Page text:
Wednesday, November 23, 2005

It was announced Monday that the Canadian Armed Forces intends to select a new tatical transport aircraft as soon as possible. The requirement is for some 16 aircraft and will run in the range of 4.5 billion dollars Canadian. My guess is that the most likely candidate for the contract is the Lockheed C130J Hercules. Others think so too, including those in the aviation biz who figure the requirements for the program are biased towards the C130J. Other proposed candidates include the Airbus A400 and the Boeing C17. But its not hard to see why the JHerc has the advantage. The C17 is generally believed to be too expensive, running around 200 million bucks American a plane, although there had been talk of leasing them instead of outright purchase. The A400 hasn't even flown yet, and military projects have a notorious habit of being delayed past their initial first flights and so on. The C130J is currently in production. More importantly its a modern version of the Hercules aircraft the Armed Forces already fly, which should help reduce training times and so forth. The big problem with the current Canadian examples is that too many of them are too old and nearing the end of their service lives. They need to be replaced. Indeed some of them probably should have been replaced years ago, just as the Chretien government shouldn't have played politics with the military search and rescue and maritime helicopter programs, resulting in aged CH124 Sea King maritime copters still being in use long after they should have gone.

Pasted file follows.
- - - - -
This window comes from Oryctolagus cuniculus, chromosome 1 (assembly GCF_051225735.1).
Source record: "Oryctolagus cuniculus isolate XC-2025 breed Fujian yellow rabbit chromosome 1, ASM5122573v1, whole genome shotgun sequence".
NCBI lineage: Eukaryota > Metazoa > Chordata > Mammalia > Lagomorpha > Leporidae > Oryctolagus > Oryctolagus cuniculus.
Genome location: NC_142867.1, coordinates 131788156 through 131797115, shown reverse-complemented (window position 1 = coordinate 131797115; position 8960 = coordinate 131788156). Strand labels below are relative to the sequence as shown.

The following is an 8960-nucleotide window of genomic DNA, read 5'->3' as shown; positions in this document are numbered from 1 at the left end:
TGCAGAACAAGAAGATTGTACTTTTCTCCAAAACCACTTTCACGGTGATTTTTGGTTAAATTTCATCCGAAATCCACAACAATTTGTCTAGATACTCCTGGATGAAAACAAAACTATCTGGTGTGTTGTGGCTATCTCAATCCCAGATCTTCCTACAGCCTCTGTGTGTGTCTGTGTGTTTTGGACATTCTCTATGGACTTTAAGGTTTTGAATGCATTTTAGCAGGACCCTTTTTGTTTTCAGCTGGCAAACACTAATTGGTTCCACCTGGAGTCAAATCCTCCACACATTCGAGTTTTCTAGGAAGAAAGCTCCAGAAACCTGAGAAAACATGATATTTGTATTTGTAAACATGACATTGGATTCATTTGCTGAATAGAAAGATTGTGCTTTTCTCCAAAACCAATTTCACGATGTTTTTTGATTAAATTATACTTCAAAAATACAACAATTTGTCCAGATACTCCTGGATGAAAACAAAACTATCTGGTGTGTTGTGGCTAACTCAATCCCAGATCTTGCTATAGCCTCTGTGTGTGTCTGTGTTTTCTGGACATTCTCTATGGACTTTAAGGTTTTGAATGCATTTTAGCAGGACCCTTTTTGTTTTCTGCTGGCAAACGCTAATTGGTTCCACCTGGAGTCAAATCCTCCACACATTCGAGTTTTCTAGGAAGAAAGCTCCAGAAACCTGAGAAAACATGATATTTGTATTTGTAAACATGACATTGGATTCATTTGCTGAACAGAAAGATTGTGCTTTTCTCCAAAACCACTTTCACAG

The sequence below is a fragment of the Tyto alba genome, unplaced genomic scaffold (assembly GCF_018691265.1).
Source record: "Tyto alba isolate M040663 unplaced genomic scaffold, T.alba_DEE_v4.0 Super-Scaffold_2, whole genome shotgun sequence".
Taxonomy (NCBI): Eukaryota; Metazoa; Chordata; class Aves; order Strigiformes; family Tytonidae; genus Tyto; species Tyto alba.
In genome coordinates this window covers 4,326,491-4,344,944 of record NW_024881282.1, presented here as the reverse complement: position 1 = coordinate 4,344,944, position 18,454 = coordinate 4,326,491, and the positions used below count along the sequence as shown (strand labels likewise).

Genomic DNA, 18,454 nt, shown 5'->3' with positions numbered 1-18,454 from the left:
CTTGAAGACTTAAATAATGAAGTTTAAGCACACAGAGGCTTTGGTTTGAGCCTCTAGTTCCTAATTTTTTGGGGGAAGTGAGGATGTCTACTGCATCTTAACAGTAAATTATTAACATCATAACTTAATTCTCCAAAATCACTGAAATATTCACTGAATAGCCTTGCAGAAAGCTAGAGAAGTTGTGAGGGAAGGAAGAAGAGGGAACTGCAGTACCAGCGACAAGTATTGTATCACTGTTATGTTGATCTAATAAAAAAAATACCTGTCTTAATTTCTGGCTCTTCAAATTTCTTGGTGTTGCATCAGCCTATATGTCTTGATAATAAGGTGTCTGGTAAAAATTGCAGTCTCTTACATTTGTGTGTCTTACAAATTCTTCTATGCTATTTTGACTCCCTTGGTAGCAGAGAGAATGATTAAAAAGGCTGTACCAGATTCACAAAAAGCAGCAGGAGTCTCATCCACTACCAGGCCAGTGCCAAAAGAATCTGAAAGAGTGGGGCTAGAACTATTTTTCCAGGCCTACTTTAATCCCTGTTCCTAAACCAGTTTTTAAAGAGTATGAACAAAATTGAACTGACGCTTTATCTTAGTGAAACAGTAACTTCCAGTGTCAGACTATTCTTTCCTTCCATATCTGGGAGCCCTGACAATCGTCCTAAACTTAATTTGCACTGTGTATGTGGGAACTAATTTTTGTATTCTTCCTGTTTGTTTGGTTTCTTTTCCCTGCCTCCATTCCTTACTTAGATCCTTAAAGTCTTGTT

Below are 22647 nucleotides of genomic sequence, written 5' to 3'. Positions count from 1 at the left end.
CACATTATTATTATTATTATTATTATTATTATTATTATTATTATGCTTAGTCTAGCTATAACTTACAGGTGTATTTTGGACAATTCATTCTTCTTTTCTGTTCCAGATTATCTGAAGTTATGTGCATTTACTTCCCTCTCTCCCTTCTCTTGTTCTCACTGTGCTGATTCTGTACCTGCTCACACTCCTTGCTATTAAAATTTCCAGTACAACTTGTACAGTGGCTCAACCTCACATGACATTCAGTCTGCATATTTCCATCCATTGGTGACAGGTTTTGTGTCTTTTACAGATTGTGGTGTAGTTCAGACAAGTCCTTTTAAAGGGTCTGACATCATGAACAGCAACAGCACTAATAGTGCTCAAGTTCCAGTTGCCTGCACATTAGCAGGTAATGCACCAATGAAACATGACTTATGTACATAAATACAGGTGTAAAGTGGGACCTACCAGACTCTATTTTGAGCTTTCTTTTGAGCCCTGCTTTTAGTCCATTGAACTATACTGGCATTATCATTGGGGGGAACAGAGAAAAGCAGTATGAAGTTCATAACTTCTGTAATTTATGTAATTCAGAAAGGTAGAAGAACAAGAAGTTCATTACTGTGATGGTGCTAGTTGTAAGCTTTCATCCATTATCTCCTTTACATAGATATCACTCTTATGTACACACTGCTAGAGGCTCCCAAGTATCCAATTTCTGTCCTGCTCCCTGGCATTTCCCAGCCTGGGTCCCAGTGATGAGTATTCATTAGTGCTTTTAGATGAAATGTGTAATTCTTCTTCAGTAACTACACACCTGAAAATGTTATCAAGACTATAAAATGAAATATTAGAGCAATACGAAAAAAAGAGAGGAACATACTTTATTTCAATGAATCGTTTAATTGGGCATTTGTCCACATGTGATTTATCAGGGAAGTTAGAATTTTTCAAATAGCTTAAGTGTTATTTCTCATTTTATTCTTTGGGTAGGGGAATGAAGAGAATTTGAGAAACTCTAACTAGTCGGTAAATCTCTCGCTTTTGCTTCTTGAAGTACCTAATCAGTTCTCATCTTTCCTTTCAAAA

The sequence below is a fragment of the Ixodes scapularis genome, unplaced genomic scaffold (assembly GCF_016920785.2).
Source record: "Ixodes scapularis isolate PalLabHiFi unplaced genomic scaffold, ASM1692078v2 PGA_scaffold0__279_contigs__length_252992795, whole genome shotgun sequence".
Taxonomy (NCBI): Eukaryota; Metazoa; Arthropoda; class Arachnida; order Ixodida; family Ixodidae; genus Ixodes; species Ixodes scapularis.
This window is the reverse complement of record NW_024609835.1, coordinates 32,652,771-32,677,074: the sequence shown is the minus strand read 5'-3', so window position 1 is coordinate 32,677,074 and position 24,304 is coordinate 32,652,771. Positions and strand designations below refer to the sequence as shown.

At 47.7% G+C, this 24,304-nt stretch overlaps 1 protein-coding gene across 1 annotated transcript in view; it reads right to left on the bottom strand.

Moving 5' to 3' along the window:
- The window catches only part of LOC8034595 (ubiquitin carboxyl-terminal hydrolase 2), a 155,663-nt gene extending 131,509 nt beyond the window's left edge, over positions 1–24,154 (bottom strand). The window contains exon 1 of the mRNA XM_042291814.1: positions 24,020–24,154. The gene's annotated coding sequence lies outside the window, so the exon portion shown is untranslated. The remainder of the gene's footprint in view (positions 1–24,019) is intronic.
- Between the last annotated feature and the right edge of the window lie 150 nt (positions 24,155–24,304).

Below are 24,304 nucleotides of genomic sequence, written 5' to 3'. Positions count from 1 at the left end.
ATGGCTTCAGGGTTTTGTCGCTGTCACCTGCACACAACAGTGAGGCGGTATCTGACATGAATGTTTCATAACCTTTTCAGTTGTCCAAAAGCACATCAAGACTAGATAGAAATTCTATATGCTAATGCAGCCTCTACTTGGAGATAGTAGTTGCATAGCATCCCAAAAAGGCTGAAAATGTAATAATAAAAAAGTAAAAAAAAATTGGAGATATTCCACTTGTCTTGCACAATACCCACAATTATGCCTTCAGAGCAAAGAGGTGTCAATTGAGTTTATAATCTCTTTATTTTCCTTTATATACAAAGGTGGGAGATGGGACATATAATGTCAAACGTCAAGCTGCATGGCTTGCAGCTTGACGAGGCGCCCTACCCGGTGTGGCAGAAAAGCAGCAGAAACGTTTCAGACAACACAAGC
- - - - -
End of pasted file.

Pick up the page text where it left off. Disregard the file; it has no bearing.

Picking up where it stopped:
As for the Hercules itself its amazing to think that the design first flew in 1954. Few if any aircraft have stayed in production as long as the dear old Herc. How much longer it will stay in production is unclear. The J may be the last model produced, as there is speculation that the US military may cease ordering the aircraft in the near future, leading to an eventual shutdown of the production line sometime around 2010. Perhaps we'll see some of the last units to come off the line end up in Canadian hands.

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